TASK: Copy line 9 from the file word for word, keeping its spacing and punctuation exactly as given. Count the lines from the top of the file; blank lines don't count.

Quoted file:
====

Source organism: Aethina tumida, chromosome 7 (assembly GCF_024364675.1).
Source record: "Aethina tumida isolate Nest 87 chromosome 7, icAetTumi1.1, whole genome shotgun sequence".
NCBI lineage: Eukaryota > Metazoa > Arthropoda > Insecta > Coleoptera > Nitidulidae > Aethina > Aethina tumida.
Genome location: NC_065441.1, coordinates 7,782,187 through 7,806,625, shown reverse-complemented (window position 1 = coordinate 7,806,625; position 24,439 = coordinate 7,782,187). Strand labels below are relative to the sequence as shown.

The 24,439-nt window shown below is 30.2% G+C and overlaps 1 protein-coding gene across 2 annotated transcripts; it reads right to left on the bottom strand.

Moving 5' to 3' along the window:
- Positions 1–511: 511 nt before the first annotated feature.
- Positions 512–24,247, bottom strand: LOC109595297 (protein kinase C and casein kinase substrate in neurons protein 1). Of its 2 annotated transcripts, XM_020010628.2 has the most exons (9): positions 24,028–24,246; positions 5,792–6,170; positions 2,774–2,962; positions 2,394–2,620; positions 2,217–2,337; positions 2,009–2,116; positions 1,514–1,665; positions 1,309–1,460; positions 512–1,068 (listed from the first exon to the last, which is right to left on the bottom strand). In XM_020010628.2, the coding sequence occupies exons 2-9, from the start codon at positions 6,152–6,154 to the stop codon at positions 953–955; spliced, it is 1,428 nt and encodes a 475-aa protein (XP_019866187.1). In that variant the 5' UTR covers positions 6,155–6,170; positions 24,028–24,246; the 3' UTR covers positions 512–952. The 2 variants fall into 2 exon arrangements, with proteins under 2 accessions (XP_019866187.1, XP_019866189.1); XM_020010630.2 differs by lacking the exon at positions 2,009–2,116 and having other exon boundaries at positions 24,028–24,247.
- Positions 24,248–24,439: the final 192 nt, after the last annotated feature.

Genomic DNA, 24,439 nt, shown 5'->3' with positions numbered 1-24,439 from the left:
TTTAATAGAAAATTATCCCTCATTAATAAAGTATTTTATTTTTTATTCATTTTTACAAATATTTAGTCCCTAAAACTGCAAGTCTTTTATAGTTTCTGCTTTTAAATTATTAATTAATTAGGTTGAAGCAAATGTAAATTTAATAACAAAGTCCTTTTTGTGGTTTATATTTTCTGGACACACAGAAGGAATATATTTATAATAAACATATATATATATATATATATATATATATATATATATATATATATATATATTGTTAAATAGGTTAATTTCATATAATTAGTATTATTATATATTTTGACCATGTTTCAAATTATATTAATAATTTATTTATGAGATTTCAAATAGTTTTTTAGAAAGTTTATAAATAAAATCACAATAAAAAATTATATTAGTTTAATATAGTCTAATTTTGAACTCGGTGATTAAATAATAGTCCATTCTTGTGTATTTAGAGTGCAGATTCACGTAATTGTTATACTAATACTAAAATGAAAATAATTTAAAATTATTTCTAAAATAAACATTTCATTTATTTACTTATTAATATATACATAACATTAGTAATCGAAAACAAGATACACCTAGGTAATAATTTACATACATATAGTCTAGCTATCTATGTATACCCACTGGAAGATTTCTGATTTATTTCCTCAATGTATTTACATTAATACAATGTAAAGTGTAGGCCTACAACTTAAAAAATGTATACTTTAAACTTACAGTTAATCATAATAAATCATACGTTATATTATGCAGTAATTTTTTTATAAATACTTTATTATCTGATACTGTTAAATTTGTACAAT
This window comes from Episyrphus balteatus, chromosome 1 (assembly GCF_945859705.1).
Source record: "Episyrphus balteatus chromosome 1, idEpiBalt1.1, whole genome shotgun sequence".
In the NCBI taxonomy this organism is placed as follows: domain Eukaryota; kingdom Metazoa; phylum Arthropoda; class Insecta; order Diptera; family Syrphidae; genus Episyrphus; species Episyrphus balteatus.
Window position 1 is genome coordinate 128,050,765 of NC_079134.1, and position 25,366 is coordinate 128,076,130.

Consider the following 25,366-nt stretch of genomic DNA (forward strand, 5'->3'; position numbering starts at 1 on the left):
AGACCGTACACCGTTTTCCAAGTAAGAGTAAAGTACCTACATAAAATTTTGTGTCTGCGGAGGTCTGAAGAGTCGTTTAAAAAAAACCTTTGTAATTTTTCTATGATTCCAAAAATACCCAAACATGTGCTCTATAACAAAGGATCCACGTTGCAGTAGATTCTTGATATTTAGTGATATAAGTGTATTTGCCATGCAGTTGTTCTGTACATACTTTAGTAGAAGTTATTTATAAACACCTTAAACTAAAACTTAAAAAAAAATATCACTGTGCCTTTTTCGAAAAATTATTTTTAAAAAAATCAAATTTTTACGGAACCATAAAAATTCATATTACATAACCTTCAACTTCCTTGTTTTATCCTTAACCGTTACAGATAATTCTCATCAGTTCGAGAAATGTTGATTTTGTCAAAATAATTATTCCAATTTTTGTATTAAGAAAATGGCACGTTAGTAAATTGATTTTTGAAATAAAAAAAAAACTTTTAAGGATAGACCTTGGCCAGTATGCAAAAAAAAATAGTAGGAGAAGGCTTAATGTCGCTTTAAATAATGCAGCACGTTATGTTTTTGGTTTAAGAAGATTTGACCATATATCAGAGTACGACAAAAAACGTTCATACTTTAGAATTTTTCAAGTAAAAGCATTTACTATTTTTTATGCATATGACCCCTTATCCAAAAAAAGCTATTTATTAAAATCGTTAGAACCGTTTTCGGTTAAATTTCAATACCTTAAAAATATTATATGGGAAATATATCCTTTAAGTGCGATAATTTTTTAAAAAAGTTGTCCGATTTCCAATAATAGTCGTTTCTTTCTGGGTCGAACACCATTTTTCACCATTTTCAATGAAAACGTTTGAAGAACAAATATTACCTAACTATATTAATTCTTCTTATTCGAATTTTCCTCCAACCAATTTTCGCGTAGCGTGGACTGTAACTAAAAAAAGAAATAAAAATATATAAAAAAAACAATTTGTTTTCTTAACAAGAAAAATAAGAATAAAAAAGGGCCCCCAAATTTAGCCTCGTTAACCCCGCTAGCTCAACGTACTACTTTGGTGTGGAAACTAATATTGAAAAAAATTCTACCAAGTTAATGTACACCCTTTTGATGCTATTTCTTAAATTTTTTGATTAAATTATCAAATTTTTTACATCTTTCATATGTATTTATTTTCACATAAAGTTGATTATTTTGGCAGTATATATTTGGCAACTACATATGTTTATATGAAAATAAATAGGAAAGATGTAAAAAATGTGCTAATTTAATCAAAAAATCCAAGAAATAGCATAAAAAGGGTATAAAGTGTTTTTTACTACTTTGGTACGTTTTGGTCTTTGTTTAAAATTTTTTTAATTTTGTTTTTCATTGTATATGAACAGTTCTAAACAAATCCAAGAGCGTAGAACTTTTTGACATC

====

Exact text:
- Positions 24,248–24,439: the final 192 nt, after the last annotated feature.